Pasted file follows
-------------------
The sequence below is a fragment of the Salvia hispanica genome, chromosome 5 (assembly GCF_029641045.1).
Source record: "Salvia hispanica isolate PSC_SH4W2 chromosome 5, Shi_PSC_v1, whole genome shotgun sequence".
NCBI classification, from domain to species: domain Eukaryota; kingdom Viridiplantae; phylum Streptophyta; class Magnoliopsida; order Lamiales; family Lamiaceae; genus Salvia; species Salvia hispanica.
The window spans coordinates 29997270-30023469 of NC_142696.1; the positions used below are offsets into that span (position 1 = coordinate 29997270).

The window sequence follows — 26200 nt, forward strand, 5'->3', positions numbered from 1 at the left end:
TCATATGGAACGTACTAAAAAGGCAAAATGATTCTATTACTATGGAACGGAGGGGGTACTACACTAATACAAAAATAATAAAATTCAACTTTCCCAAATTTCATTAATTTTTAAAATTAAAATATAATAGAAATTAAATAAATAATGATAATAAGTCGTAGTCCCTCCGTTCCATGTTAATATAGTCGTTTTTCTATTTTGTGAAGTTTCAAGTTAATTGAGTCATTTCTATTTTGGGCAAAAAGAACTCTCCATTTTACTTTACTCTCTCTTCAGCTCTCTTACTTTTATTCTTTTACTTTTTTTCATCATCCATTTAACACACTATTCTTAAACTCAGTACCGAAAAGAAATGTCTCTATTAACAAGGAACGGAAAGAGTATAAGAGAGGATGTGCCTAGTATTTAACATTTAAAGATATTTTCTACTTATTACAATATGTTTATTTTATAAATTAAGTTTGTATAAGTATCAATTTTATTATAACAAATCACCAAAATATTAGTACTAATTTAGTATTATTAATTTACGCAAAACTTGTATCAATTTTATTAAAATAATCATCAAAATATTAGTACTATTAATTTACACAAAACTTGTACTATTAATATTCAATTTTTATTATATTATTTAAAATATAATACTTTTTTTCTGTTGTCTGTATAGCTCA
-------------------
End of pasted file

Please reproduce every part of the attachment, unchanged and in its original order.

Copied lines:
The sequence below is a fragment of the Salvia hispanica genome, chromosome 5 (assembly GCF_029641045.1).
Source record: "Salvia hispanica isolate PSC_SH4W2 chromosome 5, Shi_PSC_v1, whole genome shotgun sequence".
NCBI classification, from domain to species: domain Eukaryota; kingdom Viridiplantae; phylum Streptophyta; class Magnoliopsida; order Lamiales; family Lamiaceae; genus Salvia; species Salvia hispanica.
The window spans coordinates 29997270-30023469 of NC_142696.1; the positions used below are offsets into that span (position 1 = coordinate 29997270).

The window sequence follows — 26200 nt, forward strand, 5'->3', positions numbered from 1 at the left end:
TCATATGGAACGTACTAAAAAGGCAAAATGATTCTATTACTATGGAACGGAGGGGGTACTACACTAATACAAAAATAATAAAATTCAACTTTCCCAAATTTCATTAATTTTTAAAATTAAAATATAATAGAAATTAAATAAATAATGATAATAAGTCGTAGTCCCTCCGTTCCATGTTAATATAGTCGTTTTTCTATTTTGTGAAGTTTCAAGTTAATTGAGTCATTTCTATTTTGGGCAAAAAGAACTCTCCATTTTACTTTACTCTCTCTTCAGCTCTCTTACTTTTATTCTTTTACTTTTTTTCATCATCCATTTAACACACTATTCTTAAACTCAGTACCGAAAAGAAATGTCTCTATTAACAAGGAACGGAAAGAGTATAAGAGAGGATGTGCCTAGTATTTAACATTTAAAGATATTTTCTACTTATTACAATATGTTTATTTTATAAATTAAGTTTGTATAAGTATCAATTTTATTATAACAAATCACCAAAATATTAGTACTAATTTAGTATTATTAATTTACGCAAAACTTGTATCAATTTTATTAAAATAATCATCAAAATATTAGTACTATTAATTTACACAAAACTTGTACTATTAATATTCAATTTTTATTATATTATTTAAAATATAATACTTTTTTTCTGTTGTCTGTATAGCTCA